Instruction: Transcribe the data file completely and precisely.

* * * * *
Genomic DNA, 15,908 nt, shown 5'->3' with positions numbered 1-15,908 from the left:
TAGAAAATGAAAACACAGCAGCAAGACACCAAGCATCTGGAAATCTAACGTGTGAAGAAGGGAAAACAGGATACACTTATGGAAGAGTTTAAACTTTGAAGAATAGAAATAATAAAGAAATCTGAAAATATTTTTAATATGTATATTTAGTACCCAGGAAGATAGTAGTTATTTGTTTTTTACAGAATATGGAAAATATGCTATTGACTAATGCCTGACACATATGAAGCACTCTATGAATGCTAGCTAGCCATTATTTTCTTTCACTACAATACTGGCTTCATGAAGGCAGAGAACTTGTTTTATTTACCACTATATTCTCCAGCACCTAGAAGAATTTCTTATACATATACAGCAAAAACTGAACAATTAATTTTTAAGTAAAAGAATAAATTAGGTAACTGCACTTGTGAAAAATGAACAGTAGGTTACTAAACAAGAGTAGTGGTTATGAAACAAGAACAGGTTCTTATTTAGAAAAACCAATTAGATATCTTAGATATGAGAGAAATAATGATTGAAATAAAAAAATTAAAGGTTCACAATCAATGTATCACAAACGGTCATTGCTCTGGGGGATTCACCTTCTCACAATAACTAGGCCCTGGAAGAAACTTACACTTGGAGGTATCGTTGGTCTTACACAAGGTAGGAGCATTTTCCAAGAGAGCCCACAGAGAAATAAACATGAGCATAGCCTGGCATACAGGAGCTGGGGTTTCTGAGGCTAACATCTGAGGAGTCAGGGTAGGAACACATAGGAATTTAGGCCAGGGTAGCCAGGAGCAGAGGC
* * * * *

Genomic DNA, 15,908 nt, shown 5'->3' with positions numbered 1-15,908 from the left:
TAGAAAATGAAAACACAGCAGCAAGACACCAAGCATCTGGAAATCTAACGTGTGAAGAAGGGAAAACAGGATACACTTATGGAAGAGTTTAAACTTTGAAGAATAGAAATAATAAAGAAATCTGAAAATATTTTTAATATGTATATTTAGTACCCAGGAAGATAGTAGTTATTTGTTTTTTACAGAATATGGAAAATATGCTATTGACTAATGCCTGACACATATGAAGCACTCTATGAATGCTAGCTAGCCATTATTTTCTTTCACTACAATACTGGCTTCATGAAGGCAGAGAACTTGTTTTATTTACCACTATATTCTCCAGCACCTAGAAGAATTTCTTATACATATACAGCAAAAACTGAACAATTAATTTTTAAGTAAAAGAATAAATTAGGTAACTGCACTTGTGAAAAATGAACAGTAGGTTACTAAACAAGAGTAGTGGTTATGAAACAAGAACAGGTTCTTATTTAGAAAAACCAATTAGATATCTTAGATATGAGAGAAATAATGATTGAAATAAAAAAATTAAAGGTTCACAATCAATGTATCACAAACGGTCATTGCTCTGGGGGATTCACCTTCTCACAATAACTAGGCCCTGGAAGAAACTTACACTTGGAGGTATCGTTGGTCTTACACAAGGTAGGAGCATTTTCCAAGAGAGCCCACAGAGAAATAAACATGAGCATAGCCTGGCATACAGGAGCTGGGGTTTCTGAGGCTAACATCTGAGGAGTCAGGGTAGGAACACATAGGAATTTAGGCCAGGGTAGCCAGGAGCAGAGGC